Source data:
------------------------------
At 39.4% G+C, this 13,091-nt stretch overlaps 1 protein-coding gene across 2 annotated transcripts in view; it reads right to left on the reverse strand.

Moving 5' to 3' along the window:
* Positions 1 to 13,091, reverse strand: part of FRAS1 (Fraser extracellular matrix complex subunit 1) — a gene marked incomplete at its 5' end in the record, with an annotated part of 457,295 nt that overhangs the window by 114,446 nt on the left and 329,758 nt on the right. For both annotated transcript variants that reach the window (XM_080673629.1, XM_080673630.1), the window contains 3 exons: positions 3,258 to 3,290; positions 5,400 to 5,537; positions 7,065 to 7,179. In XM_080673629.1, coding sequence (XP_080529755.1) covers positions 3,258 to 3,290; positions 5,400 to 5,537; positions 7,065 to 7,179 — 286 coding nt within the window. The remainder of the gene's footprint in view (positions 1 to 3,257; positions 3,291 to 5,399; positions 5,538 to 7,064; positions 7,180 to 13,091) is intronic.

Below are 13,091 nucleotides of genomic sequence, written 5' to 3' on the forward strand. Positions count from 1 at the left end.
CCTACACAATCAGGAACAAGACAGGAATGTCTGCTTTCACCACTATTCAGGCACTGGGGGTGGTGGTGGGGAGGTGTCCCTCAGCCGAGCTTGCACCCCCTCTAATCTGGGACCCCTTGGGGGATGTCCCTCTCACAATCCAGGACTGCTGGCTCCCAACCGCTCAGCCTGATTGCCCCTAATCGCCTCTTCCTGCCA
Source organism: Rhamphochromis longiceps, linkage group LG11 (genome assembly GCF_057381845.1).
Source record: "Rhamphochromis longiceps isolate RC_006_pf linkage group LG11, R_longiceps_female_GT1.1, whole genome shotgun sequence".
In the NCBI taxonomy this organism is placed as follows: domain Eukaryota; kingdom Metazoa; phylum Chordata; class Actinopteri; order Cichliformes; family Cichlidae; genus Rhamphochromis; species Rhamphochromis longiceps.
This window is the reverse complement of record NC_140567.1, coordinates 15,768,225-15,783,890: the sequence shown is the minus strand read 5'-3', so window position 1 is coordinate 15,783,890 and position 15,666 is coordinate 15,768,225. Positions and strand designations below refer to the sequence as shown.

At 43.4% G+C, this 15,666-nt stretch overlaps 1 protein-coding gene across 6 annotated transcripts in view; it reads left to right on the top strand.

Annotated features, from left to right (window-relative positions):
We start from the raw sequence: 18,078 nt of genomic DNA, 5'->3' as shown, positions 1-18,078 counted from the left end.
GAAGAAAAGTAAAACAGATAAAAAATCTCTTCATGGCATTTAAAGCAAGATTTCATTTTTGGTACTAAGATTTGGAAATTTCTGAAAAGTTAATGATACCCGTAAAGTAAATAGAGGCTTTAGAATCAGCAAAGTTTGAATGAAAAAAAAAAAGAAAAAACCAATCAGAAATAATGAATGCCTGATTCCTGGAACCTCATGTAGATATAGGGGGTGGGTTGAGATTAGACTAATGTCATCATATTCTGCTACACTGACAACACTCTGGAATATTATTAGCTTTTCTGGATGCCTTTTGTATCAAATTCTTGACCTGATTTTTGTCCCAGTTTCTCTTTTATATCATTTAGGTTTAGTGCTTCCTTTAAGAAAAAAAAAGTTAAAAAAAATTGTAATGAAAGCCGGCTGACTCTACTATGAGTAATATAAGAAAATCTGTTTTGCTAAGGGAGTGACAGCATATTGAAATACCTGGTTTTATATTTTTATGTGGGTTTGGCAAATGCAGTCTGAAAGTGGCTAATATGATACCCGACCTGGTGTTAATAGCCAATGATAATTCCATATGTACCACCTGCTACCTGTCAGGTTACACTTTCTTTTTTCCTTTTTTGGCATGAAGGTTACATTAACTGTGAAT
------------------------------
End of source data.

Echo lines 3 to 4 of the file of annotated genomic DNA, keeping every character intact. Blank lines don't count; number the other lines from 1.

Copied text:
* Positions 1 to 13,091, reverse strand: part of FRAS1 (Fraser extracellular matrix complex subunit 1) — a gene marked incomplete at its 5' end in the record, with an annotated part of 457,295 nt that overhangs the window by 114,446 nt on the left and 329,758 nt on the right. For both annotated transcript variants that reach the window (XM_080673629.1, XM_080673630.1), the window contains 3 exons: positions 3,258 to 3,290; positions 5,400 to 5,537; positions 7,065 to 7,179. In XM_080673629.1, coding sequence (XP_080529755.1) covers positions 3,258 to 3,290; positions 5,400 to 5,537; positions 7,065 to 7,179 — 286 coding nt within the window. The remainder of the gene's footprint in view (positions 1 to 3,257; positions 3,291 to 5,399; positions 5,538 to 7,064; positions 7,180 to 13,091) is intronic.

Below are 13,091 nucleotides of genomic sequence, written 5' to 3' on the forward strand. Positions count from 1 at the left end.